The snowdrop season is upon us; indeed it has been lurking in the wings for some time. The Royal Horticultural Society sent me this photograph of snowdrops in bloom at Rosemoor in Devon around Christmastime, I seem to recall, and the January edition of The Garden, the RHS journal, has Silvertreedaze writing on the subject.
Although you now find snowdrops in the wild, they are not technically British native flowers. They've been here at least since the 18th century, however, and many people believe they were introduced during the Middle Ages. Whatever their origins, they are now widely naturalised, popping up in woodlands and churchyards all over the British Isles.
I like snowdrops, but I'm not obsessive about them. My favourite is the Turkish Galanthus elwesii, for the fairly crude reason that they are big - up to 30cm (1ft) tall. I don't like growing things I can't see without my varifocals. As for all those cultivars that are yellow, or green, or crinkly, or deformed in some way, my overwhelming reaction is ... why?
Some people are fanatical about them, I know - and you can bet anything you like that the RHS Plant and Design Show in London on 14-15 February will be full of galanthophiles, pushing and shoving to get at the choicest new varieties.
For a lot of people, however, including me, snowdrops are not about growing flowers, but seeing them. I have the same reaction to bluebell woods in May, or primroses in early spring - I get a tremendous thrill when I see plants happily doing (if you'll forgive the cliche) what comes naturally.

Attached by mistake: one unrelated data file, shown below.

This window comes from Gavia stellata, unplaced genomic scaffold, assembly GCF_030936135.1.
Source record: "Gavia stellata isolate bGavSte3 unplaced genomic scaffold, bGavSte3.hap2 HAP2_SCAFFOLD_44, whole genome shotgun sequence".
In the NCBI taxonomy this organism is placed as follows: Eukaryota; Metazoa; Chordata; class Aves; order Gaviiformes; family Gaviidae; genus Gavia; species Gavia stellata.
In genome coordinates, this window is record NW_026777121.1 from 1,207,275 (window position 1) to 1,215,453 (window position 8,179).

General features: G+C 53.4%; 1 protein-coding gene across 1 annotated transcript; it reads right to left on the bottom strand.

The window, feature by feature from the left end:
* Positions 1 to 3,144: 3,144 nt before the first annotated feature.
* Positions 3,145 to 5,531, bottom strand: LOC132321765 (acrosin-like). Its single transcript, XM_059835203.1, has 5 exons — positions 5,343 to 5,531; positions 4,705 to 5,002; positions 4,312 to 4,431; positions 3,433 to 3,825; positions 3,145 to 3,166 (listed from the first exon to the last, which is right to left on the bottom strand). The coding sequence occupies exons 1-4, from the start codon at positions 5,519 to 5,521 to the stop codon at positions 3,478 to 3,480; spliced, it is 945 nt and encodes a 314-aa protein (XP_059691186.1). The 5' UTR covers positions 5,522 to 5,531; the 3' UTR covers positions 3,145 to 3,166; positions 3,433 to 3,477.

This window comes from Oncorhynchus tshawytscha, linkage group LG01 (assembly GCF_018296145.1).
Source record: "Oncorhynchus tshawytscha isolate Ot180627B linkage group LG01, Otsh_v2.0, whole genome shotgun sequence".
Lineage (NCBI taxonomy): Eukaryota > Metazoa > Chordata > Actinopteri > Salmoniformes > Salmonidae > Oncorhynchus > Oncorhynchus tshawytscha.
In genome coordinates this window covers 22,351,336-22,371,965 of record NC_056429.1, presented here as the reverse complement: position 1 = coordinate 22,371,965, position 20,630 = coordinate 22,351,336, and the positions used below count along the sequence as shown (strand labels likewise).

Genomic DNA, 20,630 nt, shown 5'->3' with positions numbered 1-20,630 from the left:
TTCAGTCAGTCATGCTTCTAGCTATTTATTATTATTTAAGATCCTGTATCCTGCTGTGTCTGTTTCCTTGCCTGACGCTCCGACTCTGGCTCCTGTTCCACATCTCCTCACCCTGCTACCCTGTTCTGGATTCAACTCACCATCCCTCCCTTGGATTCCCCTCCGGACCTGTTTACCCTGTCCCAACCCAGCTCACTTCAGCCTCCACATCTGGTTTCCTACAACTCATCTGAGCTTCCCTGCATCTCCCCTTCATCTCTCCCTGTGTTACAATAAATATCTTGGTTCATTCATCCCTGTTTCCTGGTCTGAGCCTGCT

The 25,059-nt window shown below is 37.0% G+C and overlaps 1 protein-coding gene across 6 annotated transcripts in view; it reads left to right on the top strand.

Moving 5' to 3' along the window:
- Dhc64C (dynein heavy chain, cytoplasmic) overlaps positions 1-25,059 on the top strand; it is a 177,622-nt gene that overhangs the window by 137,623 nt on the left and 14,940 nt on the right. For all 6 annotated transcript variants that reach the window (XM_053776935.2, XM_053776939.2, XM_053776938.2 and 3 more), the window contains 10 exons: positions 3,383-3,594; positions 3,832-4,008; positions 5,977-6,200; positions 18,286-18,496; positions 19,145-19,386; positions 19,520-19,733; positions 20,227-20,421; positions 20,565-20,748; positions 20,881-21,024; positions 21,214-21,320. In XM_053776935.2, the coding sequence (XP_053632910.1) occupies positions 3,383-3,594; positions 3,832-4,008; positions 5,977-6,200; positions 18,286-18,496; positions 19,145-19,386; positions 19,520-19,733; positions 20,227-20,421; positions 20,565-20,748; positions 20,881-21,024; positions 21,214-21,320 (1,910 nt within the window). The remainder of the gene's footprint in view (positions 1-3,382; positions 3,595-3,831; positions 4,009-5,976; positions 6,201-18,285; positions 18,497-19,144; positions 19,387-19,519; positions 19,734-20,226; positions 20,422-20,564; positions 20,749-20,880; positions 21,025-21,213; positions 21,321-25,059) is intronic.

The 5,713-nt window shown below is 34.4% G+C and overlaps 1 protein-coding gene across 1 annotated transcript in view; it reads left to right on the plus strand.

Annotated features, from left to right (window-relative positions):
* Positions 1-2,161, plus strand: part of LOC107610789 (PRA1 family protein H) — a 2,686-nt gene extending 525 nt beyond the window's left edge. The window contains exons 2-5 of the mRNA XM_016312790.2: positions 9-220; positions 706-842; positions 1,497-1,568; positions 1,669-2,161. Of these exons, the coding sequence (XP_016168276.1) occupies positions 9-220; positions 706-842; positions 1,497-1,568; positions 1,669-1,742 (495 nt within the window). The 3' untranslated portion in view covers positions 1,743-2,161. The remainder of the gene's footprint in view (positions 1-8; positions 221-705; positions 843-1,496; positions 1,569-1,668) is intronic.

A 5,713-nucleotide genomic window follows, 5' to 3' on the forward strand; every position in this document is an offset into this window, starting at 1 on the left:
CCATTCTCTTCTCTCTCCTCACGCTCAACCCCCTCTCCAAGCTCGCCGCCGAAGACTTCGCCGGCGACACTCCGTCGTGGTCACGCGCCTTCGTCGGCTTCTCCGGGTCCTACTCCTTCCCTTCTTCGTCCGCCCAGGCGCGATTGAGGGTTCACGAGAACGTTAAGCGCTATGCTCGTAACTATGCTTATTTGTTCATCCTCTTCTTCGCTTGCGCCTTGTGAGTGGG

I love the idea of snowdrop days and bluebell walks, because it is the perfect excuse to get out into a more natural landscape. Deciduous woodland is fast becoming an endangered commodity here in the UK, so anything that helps people appreciate it is fine by me. (OK, a lot of those snowdrop bulbs in NGS gardens that open at this time of year have been planted by some dedicated owner, but the effect is of a wild, woodland garden.)
Perhaps we all have some primeval need to go out and mark the passing of the seasons in this way. Perhaps there is some primeval need just to go into the woods from time to time. Whatever it is, I'm going to enjoy going on my snowdrop outing.
I don't care if what I'm looking at is 'Magnet' or G. Atkinsii, or G. plicatus or G. caucasicus or whatever. So long as I see a sea of white flowers and smell fresh air, I'll be quite happy.